Can Donors Control How A Charitable Endowment is Used? MN Court of Appeals Concludes No
A recent Minnesota Court of Appeals decision affirmed that funds like endowment funds, held by charitable organizations, will generally be considered gifts and not contracts.
In 2004 and 2008, Mr. Lindmark facilitated charitable donations to St. John’s University (SJU) to fund an endowment to support a summer fellowship for SJU students. When he didn’t like the manner in which SJU was administering the program, Mr. Lindmark intervened. He argues the endowment fund agreement was a contract and that he had standing (legal authority) to enforce the contract against SJU. SJU argued that the endowment fund agreement was a gift agreement, governed by the terms of Minnesota’s Uniform Prudent Management of Institutional Funds Act (UPMIFA), which became law in Minnesota in 2008. UPMIFA is a model law (adopted by all but one state in the United States) that governs the relationship between donors and charitable organizations with respect to scholarship and similar endowment funds. An issue of first impression (never been decided before in Minnesota or in many other states with UPMIFA) in the case was whether UPMIFA gives standing to enforce compliance with the terms of a fund governed by UPMIFA to donors, or to anyone other than the Minnesota Attorney General’s Office.
Impact on Charitable Organizations
The Court of Appeals issued a decision in the Lindmark case on October 28, 2019, affirming the Stearns County District Court Judge’s decision. Importantly, the Court of Appeals concluded:
- Under UPMIFA, standing to enforce the terms of an institutional fund is limited to the Attorney General and interested persons defined in the law (not donors).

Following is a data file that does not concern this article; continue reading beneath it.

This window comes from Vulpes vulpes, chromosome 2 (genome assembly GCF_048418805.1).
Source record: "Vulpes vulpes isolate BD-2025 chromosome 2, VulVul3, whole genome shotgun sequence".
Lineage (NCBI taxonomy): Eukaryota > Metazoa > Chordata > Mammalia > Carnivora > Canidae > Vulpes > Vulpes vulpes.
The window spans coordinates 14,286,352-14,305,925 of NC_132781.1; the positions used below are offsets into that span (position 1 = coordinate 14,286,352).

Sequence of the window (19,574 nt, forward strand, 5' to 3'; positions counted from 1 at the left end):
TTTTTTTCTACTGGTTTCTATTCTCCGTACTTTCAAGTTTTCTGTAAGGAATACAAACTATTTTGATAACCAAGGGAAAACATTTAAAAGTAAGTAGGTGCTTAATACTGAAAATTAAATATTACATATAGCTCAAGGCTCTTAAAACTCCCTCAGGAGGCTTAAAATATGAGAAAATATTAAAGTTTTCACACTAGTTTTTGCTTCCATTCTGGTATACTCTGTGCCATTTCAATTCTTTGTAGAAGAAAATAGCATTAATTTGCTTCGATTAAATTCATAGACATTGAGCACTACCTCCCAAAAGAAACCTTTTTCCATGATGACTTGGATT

- Minnesota law adopts the Second Restatement of Trusts in concluding that donors do not generally have standing to bring a proceeding to enforce a charitable trust.
- Funds, especially scholarship funds, are institutional funds within the meaning of UPMIFA and not program-related assets.
- An endowment fund is a gift and not a contract where the gift agreement indicates an intent that it be a gift, even where the document requires the charitable organization to use the fund in a restricted manner.
This decision gives nonprofit organizations that hold funds for investment purposes more confidence that, so long as their gift agreements are worded properly, donors will not be able to intervene to direct their use of such funds or bring lawsuit against them alleging breach of the terms of the endowment fund agreement. Charitable organizations should review existing fund agreements and modify (if necessary) their standard template fund agreements to ensure that such agreements will be interpreted as gift agreements rather than as contracts.
For assistance with gift and fund agreements contact one of our nonprofit team attorneys: Heidi Christianson, Ann Novacheck, or Zach Crain.